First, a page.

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Hospital Discharge against Advice after Myocardial Infarction: Deaths and Readmissions

  • Kevin Fiscella
    Correspondence
    Requests for reprints should be addressed to Kevin Fiscella, MD, MPH, Departments of Family Medicine, Community & Preventive Medicine, and Oncology, University of Rochester School of Medicine, 1381 South Avenue, Rochester, NY 14620.
    Affiliations
    Department of Family Medicine, University of Rochester School of Medicine, Rochester, NY

    Department of Community & Preventive Medicine, University of Rochester School of Medicine, Rochester, NY

    Department of Oncology, University of Rochester School of Medicine, Rochester, NY.
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  • Sean Meldrum
    Affiliations
    Department of Family Medicine, University of Rochester School of Medicine, Rochester, NY
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  • Steve Barnett
    Affiliations
    Department of Family Medicine, University of Rochester School of Medicine, Rochester, NY
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      Abstract

      Background

      Approximately 1% of patients leave hospitals against medical advice, but the clinical significance of premature hospital discharge is unknown, particularly after admission for acute myocardial infarction (AMI).

      Methods

      We used California hospital discharge data (1998-2000) to compare readmissions and mortality among patients admitted for AMI who were discharged against medical advice with those who weren’t. Effects were adjusted for age, race, income, comorbidity, insurance, and hospital characteristics. We also examined whether the effects of premature hospital discharge were partly explained by lower rates of coronary revascularization.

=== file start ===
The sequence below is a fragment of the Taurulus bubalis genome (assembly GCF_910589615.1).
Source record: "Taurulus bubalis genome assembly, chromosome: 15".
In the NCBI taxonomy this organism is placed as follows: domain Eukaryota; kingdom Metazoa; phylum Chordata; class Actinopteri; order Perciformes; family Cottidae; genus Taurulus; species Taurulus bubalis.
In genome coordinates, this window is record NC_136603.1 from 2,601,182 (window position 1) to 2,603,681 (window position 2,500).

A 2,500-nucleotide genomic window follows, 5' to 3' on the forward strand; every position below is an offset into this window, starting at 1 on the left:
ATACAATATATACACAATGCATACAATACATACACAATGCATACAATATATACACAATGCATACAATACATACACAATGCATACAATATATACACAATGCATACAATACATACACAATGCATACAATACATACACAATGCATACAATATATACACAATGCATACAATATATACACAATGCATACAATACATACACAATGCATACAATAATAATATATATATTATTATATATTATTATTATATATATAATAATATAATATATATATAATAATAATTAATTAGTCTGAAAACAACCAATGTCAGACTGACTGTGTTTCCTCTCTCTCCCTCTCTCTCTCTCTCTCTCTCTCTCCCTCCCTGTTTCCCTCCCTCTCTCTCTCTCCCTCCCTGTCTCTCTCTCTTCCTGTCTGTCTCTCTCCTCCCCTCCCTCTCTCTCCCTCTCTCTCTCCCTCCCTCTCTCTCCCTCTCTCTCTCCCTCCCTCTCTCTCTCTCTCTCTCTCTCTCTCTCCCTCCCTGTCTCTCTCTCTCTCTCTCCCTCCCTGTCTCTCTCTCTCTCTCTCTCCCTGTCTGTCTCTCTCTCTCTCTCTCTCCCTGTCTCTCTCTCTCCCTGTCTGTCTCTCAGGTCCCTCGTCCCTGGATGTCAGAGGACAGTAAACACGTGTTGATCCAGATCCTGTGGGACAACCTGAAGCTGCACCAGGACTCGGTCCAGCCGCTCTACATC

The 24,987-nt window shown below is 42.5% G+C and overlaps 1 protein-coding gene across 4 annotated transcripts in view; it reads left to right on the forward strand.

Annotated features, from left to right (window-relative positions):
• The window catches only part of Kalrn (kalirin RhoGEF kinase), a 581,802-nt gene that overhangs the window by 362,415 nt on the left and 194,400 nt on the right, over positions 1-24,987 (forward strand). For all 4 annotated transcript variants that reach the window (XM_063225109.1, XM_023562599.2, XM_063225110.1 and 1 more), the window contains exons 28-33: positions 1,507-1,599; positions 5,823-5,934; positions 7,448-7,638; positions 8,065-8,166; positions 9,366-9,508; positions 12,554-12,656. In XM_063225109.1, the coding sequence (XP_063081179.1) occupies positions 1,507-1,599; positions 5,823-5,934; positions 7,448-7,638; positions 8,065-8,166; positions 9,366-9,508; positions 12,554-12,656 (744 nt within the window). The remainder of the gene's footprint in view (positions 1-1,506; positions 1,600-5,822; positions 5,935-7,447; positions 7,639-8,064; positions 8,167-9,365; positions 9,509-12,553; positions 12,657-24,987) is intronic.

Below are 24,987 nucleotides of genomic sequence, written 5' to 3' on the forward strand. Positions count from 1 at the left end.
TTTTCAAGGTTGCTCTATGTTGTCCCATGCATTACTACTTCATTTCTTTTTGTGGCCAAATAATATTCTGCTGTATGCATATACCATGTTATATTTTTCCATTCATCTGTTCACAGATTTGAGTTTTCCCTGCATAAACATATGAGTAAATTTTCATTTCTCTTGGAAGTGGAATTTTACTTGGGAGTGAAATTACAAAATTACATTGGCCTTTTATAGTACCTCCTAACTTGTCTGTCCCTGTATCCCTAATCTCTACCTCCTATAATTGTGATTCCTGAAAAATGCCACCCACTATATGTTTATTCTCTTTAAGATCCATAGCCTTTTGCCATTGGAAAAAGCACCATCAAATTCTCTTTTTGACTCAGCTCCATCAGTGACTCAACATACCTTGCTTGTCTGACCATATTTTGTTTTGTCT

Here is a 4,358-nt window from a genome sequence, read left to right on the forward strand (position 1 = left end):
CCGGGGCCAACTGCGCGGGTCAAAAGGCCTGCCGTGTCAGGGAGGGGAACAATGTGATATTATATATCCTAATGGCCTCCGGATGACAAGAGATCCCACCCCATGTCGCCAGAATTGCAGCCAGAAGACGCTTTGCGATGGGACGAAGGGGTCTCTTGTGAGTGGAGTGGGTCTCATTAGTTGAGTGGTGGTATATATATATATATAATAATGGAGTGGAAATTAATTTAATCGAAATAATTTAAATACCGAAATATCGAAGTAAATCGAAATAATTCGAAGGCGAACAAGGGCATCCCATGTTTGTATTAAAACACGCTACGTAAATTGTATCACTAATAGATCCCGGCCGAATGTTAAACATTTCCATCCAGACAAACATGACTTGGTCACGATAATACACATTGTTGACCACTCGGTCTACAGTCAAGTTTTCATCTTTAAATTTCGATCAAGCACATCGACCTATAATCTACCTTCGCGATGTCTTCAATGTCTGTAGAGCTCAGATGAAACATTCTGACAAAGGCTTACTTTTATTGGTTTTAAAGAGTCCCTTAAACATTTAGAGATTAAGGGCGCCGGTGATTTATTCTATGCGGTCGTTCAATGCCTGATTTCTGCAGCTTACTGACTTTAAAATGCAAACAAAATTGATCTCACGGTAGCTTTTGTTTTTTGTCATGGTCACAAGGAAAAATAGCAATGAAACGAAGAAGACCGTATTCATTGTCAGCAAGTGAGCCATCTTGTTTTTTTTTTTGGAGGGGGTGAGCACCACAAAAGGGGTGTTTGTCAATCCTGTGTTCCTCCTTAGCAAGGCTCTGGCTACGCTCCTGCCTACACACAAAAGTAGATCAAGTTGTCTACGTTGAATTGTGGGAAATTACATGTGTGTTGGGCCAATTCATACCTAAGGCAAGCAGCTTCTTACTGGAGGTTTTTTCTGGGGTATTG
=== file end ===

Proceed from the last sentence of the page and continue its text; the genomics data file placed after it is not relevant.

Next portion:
Results

      There were 1079 patients (1.1% of the sample) with AMI on admission who left against medical advice. Compared with those who didn’t leave against medical advice, these patients were younger, more often male, low income, black, insured through Medicaid or uninsured, and had less physical comorbidity, but greater mental health comorbidity. Their mean length of stay was shorter (4 vs 8 days) than those who stayed. They were transferred less often. They received fewer cardiac procedures, including coronary revascularization. In multivariate analyses, they had 60% higher risk for death or re-admission for AMI or unstable angina up to 2 years postdischarge than patients with standard discharge (hazard ratio 1.59; 95% confidence interval, 1.43-1.77). Adjustment for revascularization attenuated, but did not eliminate, this risk (hazard ratio 1.39; 95% confidence interval, 1.25-1.55).

      Conclusions

      Discharge against medical advice after AMI is associated with appreciable morbidity and mortality. These results should be used to manage AMI patients contemplating such discharge.

      Keywords

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